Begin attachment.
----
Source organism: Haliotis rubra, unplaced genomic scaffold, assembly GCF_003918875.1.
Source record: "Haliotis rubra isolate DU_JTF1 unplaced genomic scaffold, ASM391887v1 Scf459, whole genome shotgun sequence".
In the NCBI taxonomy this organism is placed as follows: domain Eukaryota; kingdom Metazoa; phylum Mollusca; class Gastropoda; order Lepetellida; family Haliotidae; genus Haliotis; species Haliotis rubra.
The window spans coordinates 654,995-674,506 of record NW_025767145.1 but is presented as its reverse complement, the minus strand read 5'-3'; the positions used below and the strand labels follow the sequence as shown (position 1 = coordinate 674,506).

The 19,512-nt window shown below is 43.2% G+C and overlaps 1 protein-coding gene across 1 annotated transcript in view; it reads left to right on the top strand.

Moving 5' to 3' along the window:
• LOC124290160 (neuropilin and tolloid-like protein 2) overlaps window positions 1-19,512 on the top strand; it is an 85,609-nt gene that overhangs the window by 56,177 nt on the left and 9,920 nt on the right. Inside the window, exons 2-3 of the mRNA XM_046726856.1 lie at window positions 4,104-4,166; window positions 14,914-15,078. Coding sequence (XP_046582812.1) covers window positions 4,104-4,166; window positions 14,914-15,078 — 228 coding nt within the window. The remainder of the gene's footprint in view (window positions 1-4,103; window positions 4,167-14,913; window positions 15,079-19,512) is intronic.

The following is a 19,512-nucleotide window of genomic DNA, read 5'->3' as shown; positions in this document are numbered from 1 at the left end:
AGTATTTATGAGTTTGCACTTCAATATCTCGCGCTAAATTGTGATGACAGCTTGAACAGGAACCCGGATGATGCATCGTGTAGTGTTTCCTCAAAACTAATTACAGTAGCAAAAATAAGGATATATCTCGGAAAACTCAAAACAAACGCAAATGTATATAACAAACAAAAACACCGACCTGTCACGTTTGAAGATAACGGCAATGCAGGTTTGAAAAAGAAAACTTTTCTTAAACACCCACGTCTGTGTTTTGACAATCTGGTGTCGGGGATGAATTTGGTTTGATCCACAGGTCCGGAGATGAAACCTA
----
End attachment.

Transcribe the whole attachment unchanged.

Source organism: Haliotis rubra, unplaced genomic scaffold, assembly GCF_003918875.1.
Source record: "Haliotis rubra isolate DU_JTF1 unplaced genomic scaffold, ASM391887v1 Scf459, whole genome shotgun sequence".
In the NCBI taxonomy this organism is placed as follows: domain Eukaryota; kingdom Metazoa; phylum Mollusca; class Gastropoda; order Lepetellida; family Haliotidae; genus Haliotis; species Haliotis rubra.
The window spans coordinates 654,995-674,506 of record NW_025767145.1 but is presented as its reverse complement, the minus strand read 5'-3'; the positions used below and the strand labels follow the sequence as shown (position 1 = coordinate 674,506).

The 19,512-nt window shown below is 43.2% G+C and overlaps 1 protein-coding gene across 1 annotated transcript in view; it reads left to right on the top strand.

Moving 5' to 3' along the window:
• LOC124290160 (neuropilin and tolloid-like protein 2) overlaps window positions 1-19,512 on the top strand; it is an 85,609-nt gene that overhangs the window by 56,177 nt on the left and 9,920 nt on the right. Inside the window, exons 2-3 of the mRNA XM_046726856.1 lie at window positions 4,104-4,166; window positions 14,914-15,078. Coding sequence (XP_046582812.1) covers window positions 4,104-4,166; window positions 14,914-15,078 — 228 coding nt within the window. The remainder of the gene's footprint in view (window positions 1-4,103; window positions 4,167-14,913; window positions 15,079-19,512) is intronic.

The following is a 19,512-nucleotide window of genomic DNA, read 5'->3' as shown; positions in this document are numbered from 1 at the left end:
AGTATTTATGAGTTTGCACTTCAATATCTCGCGCTAAATTGTGATGACAGCTTGAACAGGAACCCGGATGATGCATCGTGTAGTGTTTCCTCAAAACTAATTACAGTAGCAAAAATAAGGATATATCTCGGAAAACTCAAAACAAACGCAAATGTATATAACAAACAAAAACACCGACCTGTCACGTTTGAAGATAACGGCAATGCAGGTTTGAAAAAGAAAACTTTTCTTAAACACCCACGTCTGTGTTTTGACAATCTGGTGTCGGGGATGAATTTGGTTTGATCCACAGGTCCGGAGATGAAACCTA